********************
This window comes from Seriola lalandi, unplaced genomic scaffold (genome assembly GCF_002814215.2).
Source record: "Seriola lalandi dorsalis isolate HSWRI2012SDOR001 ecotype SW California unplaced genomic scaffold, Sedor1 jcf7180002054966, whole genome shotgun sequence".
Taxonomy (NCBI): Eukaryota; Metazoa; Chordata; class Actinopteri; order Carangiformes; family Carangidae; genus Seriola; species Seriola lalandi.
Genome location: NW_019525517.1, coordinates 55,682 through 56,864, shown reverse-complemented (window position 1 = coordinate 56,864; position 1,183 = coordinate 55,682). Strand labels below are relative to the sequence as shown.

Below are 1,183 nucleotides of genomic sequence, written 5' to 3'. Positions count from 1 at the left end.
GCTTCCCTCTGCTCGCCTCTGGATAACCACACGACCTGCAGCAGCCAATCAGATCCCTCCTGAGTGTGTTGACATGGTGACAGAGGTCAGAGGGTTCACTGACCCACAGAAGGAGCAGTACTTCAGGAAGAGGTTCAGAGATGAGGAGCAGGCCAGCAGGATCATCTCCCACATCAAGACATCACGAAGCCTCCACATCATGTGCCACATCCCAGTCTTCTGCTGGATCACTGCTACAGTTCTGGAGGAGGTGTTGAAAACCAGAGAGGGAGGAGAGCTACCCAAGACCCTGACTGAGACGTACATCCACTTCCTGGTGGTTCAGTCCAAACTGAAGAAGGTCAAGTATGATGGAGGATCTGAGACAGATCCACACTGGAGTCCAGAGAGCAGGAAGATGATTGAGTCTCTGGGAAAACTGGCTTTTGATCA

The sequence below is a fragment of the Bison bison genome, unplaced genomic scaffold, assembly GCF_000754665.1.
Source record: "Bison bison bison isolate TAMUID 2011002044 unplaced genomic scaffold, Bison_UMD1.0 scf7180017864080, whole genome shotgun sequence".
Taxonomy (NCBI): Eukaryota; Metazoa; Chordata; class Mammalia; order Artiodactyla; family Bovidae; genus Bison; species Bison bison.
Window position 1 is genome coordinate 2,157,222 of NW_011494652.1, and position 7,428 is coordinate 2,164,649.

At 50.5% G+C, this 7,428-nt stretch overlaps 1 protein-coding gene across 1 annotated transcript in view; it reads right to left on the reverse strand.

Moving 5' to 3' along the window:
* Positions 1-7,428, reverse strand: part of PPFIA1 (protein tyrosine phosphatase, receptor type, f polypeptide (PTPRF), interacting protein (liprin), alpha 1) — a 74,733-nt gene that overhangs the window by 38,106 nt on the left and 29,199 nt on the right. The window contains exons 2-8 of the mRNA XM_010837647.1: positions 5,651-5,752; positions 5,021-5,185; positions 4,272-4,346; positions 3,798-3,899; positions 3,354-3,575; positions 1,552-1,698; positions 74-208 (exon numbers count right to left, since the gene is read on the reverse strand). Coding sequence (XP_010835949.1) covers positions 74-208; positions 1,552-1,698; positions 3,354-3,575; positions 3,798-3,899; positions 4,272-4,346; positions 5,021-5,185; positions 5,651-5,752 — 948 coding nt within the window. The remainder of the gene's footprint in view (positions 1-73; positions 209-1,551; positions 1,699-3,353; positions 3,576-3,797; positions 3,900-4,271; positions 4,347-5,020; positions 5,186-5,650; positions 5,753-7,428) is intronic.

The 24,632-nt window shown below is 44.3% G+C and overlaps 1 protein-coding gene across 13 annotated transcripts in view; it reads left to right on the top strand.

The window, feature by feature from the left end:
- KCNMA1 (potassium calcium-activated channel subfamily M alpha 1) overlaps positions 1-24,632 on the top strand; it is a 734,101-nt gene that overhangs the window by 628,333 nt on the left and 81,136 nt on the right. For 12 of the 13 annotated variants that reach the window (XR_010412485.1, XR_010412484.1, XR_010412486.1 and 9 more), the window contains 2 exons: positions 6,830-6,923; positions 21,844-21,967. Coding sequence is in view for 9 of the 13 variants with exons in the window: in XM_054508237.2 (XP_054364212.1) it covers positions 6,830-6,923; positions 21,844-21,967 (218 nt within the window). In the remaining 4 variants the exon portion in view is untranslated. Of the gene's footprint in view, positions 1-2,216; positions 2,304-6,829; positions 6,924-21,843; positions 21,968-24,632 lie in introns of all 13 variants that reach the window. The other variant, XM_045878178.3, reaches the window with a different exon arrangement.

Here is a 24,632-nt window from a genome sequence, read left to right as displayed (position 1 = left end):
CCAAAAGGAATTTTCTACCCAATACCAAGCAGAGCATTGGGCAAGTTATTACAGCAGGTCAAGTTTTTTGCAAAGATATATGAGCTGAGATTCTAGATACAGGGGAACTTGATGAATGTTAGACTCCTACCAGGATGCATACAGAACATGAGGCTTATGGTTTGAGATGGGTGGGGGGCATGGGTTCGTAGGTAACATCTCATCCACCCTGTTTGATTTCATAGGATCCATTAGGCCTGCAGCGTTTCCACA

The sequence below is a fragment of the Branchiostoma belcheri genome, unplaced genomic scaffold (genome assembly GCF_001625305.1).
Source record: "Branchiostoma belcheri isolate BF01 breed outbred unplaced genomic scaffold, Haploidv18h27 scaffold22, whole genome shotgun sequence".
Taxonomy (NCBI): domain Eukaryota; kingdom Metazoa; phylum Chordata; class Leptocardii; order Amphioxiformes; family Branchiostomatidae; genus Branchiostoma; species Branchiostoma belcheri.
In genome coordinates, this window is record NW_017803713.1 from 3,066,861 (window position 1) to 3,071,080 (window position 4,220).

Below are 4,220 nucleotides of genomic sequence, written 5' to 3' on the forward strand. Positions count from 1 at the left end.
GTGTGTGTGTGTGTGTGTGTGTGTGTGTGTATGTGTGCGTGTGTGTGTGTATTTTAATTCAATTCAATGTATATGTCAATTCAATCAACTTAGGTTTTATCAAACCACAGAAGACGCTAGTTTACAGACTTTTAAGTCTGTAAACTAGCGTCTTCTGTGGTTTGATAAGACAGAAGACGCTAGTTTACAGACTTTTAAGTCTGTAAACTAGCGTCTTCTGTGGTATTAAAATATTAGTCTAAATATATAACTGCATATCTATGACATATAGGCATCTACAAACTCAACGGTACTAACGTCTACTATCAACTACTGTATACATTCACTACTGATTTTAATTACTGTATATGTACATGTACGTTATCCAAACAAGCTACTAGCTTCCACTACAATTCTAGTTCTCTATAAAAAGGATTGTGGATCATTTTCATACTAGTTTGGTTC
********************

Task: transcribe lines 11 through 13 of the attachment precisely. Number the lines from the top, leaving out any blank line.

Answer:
At 50.5% G+C, this 7,428-nt stretch overlaps 1 protein-coding gene across 1 annotated transcript in view; it reads right to left on the reverse strand.

Moving 5' to 3' along the window:
* Positions 1-7,428, reverse strand: part of PPFIA1 (protein tyrosine phosphatase, receptor type, f polypeptide (PTPRF), interacting protein (liprin), alpha 1) — a 74,733-nt gene that overhangs the window by 38,106 nt on the left and 29,199 nt on the right. The window contains exons 2-8 of the mRNA XM_010837647.1: positions 5,651-5,752; positions 5,021-5,185; positions 4,272-4,346; positions 3,798-3,899; positions 3,354-3,575; positions 1,552-1,698; positions 74-208 (exon numbers count right to left, since the gene is read on the reverse strand). Coding sequence (XP_010835949.1) covers positions 74-208; positions 1,552-1,698; positions 3,354-3,575; positions 3,798-3,899; positions 4,272-4,346; positions 5,021-5,185; positions 5,651-5,752 — 948 coding nt within the window. The remainder of the gene's footprint in view (positions 1-73; positions 209-1,551; positions 1,699-3,353; positions 3,576-3,797; positions 3,900-4,271; positions 4,347-5,020; positions 5,186-5,650; positions 5,753-7,428) is intronic.